Hear About Here And The Men Who Were There

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Joseph Warren’s 1775 Boston Massacre Oration at Old South Meeting House

The pulpit today at Old South Meeting House

The patriots commemorated the anniversaries of the Boston Massacre, a bloody conflict that took place near the State House on March 5, 1770, between the citizens of Boston and British soldiers in which five civilians died. Hear the story of the circumstances surrounding Dr. Joseph Warren’s 1775 oration on the event.

Dr. Joseph Warren and Battle of Bunker Hill

Statue of Joseph Warren at Bunker Hill

The Battle of Bunker Hill was fought on the Charlestown peninsula north of Boston on June 17, 1775. The peninsula was the original objective of both the colonial and British troops. Hear the story of Dr. Joseph Warren’s part in that pyrrhic battle.

Joseph Warren Funeral at King’s Chapel and Aftermath of Battle of Bunker Hill

King’s Chapel in Boston

After the Siege of Boston ended in March 1776 and the British withdrew, Dr. Joseph Warren’s remains were recovered from the Charlestown peninsula where he was hastily buried after the Battle of Bunker Hill. Hear the story of his honorable obsequies.

New Year’s Day raising of the Union flag on Prospect Hill

General George Washington proclaimed January 1, 1776 was the first day of “a new army, which in every point of view is entirely continental.” Hear the story of the celebration of that event.

Billopp House

The Billop House on Staten Island was the site of a peace conference between British Admiral Lord Richard Howe, Benjamin Franklin, and John Adams during the Revolutionary War in September 1776. Hear the story of what transpired.

Battle of White Plains

The Battle of White Plains in New York was fought between General George Washington’s Continental Army and General William Howe’s British and Hessian armies on October 28, 1776. Hear the story of this important battle.

The New Year’s Day Raising of the Union Flag on Prospect Hill

On New Year’s Day, Monday, January 1, 1776, British officers approached the American lines in Roxbury under a flag of truce. At least one of the men was carrying copies of a broadside for distribution among the soldiers of the Continental Army. This was King George III’s speech, delivered before Parliament back on October 27, 1775. It had been published with the hope of putting the fear of God into the rebel army.

The king declared that the colonists’  “strongest protestations of loyalty to me” were both absurd and offensive given that they were presently engaged in a “rebellious war . . . carried for the purpose of establishing an independent Empire.” The colonists must either return to the British fold or admit that they were engaged in a war of independence.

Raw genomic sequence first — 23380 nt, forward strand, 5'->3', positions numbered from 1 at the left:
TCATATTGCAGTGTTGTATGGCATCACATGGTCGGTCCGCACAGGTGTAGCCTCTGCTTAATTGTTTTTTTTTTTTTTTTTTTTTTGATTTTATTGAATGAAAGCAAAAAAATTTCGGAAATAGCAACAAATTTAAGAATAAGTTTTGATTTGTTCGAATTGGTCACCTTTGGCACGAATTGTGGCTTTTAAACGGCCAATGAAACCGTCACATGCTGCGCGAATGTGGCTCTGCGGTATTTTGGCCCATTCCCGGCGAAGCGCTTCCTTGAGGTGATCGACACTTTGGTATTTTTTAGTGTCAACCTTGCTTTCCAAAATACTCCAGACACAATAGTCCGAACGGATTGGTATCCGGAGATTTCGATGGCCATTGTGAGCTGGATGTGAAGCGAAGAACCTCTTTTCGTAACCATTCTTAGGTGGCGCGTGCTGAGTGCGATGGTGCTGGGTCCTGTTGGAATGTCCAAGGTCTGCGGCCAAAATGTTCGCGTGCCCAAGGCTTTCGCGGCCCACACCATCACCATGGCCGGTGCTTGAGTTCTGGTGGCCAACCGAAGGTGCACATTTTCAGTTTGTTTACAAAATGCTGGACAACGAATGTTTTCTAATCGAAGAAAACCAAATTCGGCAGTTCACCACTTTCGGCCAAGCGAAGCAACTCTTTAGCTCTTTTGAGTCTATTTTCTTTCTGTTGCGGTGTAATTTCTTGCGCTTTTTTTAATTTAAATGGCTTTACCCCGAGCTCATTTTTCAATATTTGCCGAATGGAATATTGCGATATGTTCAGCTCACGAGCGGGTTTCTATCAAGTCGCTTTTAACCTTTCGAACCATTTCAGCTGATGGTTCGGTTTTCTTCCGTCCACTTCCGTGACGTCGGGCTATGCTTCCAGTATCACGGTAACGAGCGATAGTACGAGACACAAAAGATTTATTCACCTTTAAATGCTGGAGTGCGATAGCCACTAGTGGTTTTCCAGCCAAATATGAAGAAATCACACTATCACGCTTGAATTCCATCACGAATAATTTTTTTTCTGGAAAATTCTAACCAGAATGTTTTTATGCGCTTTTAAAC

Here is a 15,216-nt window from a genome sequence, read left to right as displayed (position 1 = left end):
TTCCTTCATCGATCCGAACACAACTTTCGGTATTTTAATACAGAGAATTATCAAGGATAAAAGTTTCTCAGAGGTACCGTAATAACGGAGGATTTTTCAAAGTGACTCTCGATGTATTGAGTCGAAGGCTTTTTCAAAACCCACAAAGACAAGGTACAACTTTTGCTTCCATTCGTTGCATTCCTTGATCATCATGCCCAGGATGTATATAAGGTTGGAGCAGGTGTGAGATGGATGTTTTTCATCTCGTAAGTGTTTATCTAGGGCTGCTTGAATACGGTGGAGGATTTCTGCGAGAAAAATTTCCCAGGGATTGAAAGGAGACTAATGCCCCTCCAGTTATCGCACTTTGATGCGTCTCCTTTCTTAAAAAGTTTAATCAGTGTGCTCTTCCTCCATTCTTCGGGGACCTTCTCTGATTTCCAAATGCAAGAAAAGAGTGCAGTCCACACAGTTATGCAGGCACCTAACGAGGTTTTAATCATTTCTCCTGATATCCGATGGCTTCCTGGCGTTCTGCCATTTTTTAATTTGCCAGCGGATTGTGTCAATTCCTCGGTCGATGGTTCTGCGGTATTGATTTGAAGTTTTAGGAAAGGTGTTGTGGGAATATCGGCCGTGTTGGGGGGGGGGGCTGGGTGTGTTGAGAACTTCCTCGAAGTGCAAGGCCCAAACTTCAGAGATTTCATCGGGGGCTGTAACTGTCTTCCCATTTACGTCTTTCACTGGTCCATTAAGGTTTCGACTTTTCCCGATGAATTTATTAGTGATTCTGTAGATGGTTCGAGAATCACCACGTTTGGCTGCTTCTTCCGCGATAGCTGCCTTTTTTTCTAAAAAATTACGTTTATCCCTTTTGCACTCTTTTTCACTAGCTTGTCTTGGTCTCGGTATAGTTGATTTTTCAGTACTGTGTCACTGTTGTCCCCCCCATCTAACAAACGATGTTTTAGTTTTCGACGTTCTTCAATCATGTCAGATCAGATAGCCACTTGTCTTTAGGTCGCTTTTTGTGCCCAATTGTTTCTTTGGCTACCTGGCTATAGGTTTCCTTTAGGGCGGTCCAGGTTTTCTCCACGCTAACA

The reaction among the army was rage and indignation. The speech was burned in public by the soldiers. Its charges of traitorous rebellion and its ominous reference to “foreign assistance”, assuredly ended any hope of reconciliation or a short war. The effect of the King’s speech on George Washington was profound.

If nothing else could “satisfy a tyrant and his diabolical ministry,” he wrote to Joseph Reed, “we were determined to shake off all connections with a state so unjust and unnatural. This I would tell them, not under covert, but in words as clear as the sun in its meridian brightness.”

As it happened, Washington had already acted to strengthen the solidarity and resolve of his troops.  January 1 was the first day of “a new army, which in every point of view is entirely continental.” He stressed the hope that “the importance of the great Cause we are engaged in will be deeply impressed upon every man’s mind.” Everything “dear and valuable to freemen” was at stake.

To celebrate this event, Washington replaced the large red flag previously raised by Israel Putnam on the heights of Prospect Hill. With the crash of a 13-gun salute, he raised a new flag — a flag of thirteen red and white stripes, with the British colors (the crosses of St. George and St. Andrew) represented in the upper corner. The works at Prospect Hill were the equal of any fortification in Boston being situated on a large outcropping with a commanding view of the Mystic River and all of Boston Harbor.  Prospect Hill

Soon after the Battle of Chelsea Creek, Israel Putnam’s men had transformed the British schooner Diana’s seventy-five foot mainmast into a flag pole, and it was from this tar-stained pine that the Union flag of the Continental Army proudly waved. When the British in Boston saw it flying from Prospect Hill, they at first mistook it for a flag of surrender.

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Prospect Hill and the Union Flag today. 

It has been argued that the Somerville, Massachusetts annual New Year’s Day flag ceremony on Prospect Hill commemorates something that never really happened. There are others who claim it is accurate.

Resources:

https://patch.com/massachusetts/somerville/research-upholds-traditional-prospect-hill-flag-story

Philbrick, Nathaniel. Bunker Hill A City, A Siege, A Revolution. 2013Penguin Books, New York, NY.

McCullough, David. 1776. 2005: Simon & Schuster, New York, NY.

 

My award-winning historical fantasy book series:

Angels & Patriots Book One. Sons of Liberty, Lexington and Concord, Bunker Hill is available on Amazon in paperback, Kindle eBook, or read for free on Kindle Unlimited. Angels & Patriots Book One

Angels & Patriots Book Two. The Cause of 1776 is available on Amazon in paperback, Kindle eBook, or read for free on Kindle Unlimited. Angels & Patriots Book Two